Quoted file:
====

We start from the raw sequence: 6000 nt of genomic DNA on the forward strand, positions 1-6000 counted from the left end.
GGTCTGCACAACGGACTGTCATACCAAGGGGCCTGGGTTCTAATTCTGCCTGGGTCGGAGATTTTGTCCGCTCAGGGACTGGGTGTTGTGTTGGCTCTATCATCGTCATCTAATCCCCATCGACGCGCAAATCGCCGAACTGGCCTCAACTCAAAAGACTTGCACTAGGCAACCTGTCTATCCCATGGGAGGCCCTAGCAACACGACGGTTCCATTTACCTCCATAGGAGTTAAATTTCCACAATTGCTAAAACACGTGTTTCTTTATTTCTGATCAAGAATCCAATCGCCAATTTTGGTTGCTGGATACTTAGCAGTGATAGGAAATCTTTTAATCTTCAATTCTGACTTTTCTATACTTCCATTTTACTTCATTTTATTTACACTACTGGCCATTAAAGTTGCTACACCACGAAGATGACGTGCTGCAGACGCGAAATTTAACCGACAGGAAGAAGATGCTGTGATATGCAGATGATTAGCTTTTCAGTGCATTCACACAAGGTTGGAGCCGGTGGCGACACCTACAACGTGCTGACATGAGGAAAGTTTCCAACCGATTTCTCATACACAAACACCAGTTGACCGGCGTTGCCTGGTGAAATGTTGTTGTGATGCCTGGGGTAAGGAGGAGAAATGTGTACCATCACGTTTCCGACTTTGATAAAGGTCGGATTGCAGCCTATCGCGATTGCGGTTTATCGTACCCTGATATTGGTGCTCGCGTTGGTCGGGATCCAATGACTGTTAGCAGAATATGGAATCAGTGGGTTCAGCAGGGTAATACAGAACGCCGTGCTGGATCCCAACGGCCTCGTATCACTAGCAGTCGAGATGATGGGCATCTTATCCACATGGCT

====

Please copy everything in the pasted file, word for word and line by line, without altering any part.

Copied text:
We start from the raw sequence: 6000 nt of genomic DNA on the forward strand, positions 1-6000 counted from the left end.
GGTCTGCACAACGGACTGTCATACCAAGGGGCCTGGGTTCTAATTCTGCCTGGGTCGGAGATTTTGTCCGCTCAGGGACTGGGTGTTGTGTTGGCTCTATCATCGTCATCTAATCCCCATCGACGCGCAAATCGCCGAACTGGCCTCAACTCAAAAGACTTGCACTAGGCAACCTGTCTATCCCATGGGAGGCCCTAGCAACACGACGGTTCCATTTACCTCCATAGGAGTTAAATTTCCACAATTGCTAAAACACGTGTTTCTTTATTTCTGATCAAGAATCCAATCGCCAATTTTGGTTGCTGGATACTTAGCAGTGATAGGAAATCTTTTAATCTTCAATTCTGACTTTTCTATACTTCCATTTTACTTCATTTTATTTACACTACTGGCCATTAAAGTTGCTACACCACGAAGATGACGTGCTGCAGACGCGAAATTTAACCGACAGGAAGAAGATGCTGTGATATGCAGATGATTAGCTTTTCAGTGCATTCACACAAGGTTGGAGCCGGTGGCGACACCTACAACGTGCTGACATGAGGAAAGTTTCCAACCGATTTCTCATACACAAACACCAGTTGACCGGCGTTGCCTGGTGAAATGTTGTTGTGATGCCTGGGGTAAGGAGGAGAAATGTGTACCATCACGTTTCCGACTTTGATAAAGGTCGGATTGCAGCCTATCGCGATTGCGGTTTATCGTACCCTGATATTGGTGCTCGCGTTGGTCGGGATCCAATGACTGTTAGCAGAATATGGAATCAGTGGGTTCAGCAGGGTAATACAGAACGCCGTGCTGGATCCCAACGGCCTCGTATCACTAGCAGTCGAGATGATGGGCATCTTATCCACATGGCT